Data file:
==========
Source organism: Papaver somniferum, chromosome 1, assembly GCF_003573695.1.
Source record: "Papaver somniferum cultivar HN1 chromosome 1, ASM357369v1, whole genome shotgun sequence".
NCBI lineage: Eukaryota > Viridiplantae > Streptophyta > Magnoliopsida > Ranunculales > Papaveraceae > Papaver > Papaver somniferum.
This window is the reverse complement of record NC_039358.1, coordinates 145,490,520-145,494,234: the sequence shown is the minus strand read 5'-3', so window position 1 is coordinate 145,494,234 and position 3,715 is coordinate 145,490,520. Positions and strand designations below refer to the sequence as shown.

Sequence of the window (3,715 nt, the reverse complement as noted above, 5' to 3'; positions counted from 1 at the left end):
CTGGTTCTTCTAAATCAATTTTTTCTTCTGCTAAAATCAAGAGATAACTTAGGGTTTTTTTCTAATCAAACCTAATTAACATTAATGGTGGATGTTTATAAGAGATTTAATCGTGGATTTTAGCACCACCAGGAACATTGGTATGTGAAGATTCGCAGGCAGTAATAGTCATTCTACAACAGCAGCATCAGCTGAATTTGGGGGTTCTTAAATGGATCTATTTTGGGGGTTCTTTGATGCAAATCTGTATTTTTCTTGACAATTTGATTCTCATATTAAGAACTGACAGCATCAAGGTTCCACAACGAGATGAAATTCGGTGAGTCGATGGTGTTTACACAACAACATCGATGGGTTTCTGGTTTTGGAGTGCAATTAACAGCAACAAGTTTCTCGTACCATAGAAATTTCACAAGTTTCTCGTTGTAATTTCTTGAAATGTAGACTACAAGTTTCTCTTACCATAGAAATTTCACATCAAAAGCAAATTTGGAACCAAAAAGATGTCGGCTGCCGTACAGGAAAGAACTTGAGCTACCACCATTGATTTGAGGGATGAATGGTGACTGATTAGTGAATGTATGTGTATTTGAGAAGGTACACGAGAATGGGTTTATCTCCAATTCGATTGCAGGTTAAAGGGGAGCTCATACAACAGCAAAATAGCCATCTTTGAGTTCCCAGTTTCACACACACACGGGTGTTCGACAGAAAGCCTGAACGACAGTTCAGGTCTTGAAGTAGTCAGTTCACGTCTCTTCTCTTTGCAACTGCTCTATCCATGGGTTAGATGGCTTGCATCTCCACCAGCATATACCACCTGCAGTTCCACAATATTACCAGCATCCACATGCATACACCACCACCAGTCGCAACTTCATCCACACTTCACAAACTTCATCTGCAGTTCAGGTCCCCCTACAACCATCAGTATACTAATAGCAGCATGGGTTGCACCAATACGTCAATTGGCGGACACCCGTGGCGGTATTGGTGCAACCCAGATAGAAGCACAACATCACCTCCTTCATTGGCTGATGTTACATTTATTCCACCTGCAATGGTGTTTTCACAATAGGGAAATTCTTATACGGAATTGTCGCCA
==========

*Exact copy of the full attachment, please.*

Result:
Source organism: Papaver somniferum, chromosome 1, assembly GCF_003573695.1.
Source record: "Papaver somniferum cultivar HN1 chromosome 1, ASM357369v1, whole genome shotgun sequence".
NCBI lineage: Eukaryota > Viridiplantae > Streptophyta > Magnoliopsida > Ranunculales > Papaveraceae > Papaver > Papaver somniferum.
This window is the reverse complement of record NC_039358.1, coordinates 145,490,520-145,494,234: the sequence shown is the minus strand read 5'-3', so window position 1 is coordinate 145,494,234 and position 3,715 is coordinate 145,490,520. Positions and strand designations below refer to the sequence as shown.

Sequence of the window (3,715 nt, the reverse complement as noted above, 5' to 3'; positions counted from 1 at the left end):
CTGGTTCTTCTAAATCAATTTTTTCTTCTGCTAAAATCAAGAGATAACTTAGGGTTTTTTTCTAATCAAACCTAATTAACATTAATGGTGGATGTTTATAAGAGATTTAATCGTGGATTTTAGCACCACCAGGAACATTGGTATGTGAAGATTCGCAGGCAGTAATAGTCATTCTACAACAGCAGCATCAGCTGAATTTGGGGGTTCTTAAATGGATCTATTTTGGGGGTTCTTTGATGCAAATCTGTATTTTTCTTGACAATTTGATTCTCATATTAAGAACTGACAGCATCAAGGTTCCACAACGAGATGAAATTCGGTGAGTCGATGGTGTTTACACAACAACATCGATGGGTTTCTGGTTTTGGAGTGCAATTAACAGCAACAAGTTTCTCGTACCATAGAAATTTCACAAGTTTCTCGTTGTAATTTCTTGAAATGTAGACTACAAGTTTCTCTTACCATAGAAATTTCACATCAAAAGCAAATTTGGAACCAAAAAGATGTCGGCTGCCGTACAGGAAAGAACTTGAGCTACCACCATTGATTTGAGGGATGAATGGTGACTGATTAGTGAATGTATGTGTATTTGAGAAGGTACACGAGAATGGGTTTATCTCCAATTCGATTGCAGGTTAAAGGGGAGCTCATACAACAGCAAAATAGCCATCTTTGAGTTCCCAGTTTCACACACACACGGGTGTTCGACAGAAAGCCTGAACGACAGTTCAGGTCTTGAAGTAGTCAGTTCACGTCTCTTCTCTTTGCAACTGCTCTATCCATGGGTTAGATGGCTTGCATCTCCACCAGCATATACCACCTGCAGTTCCACAATATTACCAGCATCCACATGCATACACCACCACCAGTCGCAACTTCATCCACACTTCACAAACTTCATCTGCAGTTCAGGTCCCCCTACAACCATCAGTATACTAATAGCAGCATGGGTTGCACCAATACGTCAATTGGCGGACACCCGTGGCGGTATTGGTGCAACCCAGATAGAAGCACAACATCACCTCCTTCATTGGCTGATGTTACATTTATTCCACCTGCAATGGTGTTTTCACAATAGGGAAATTCTTATACGGAATTGTCGCCA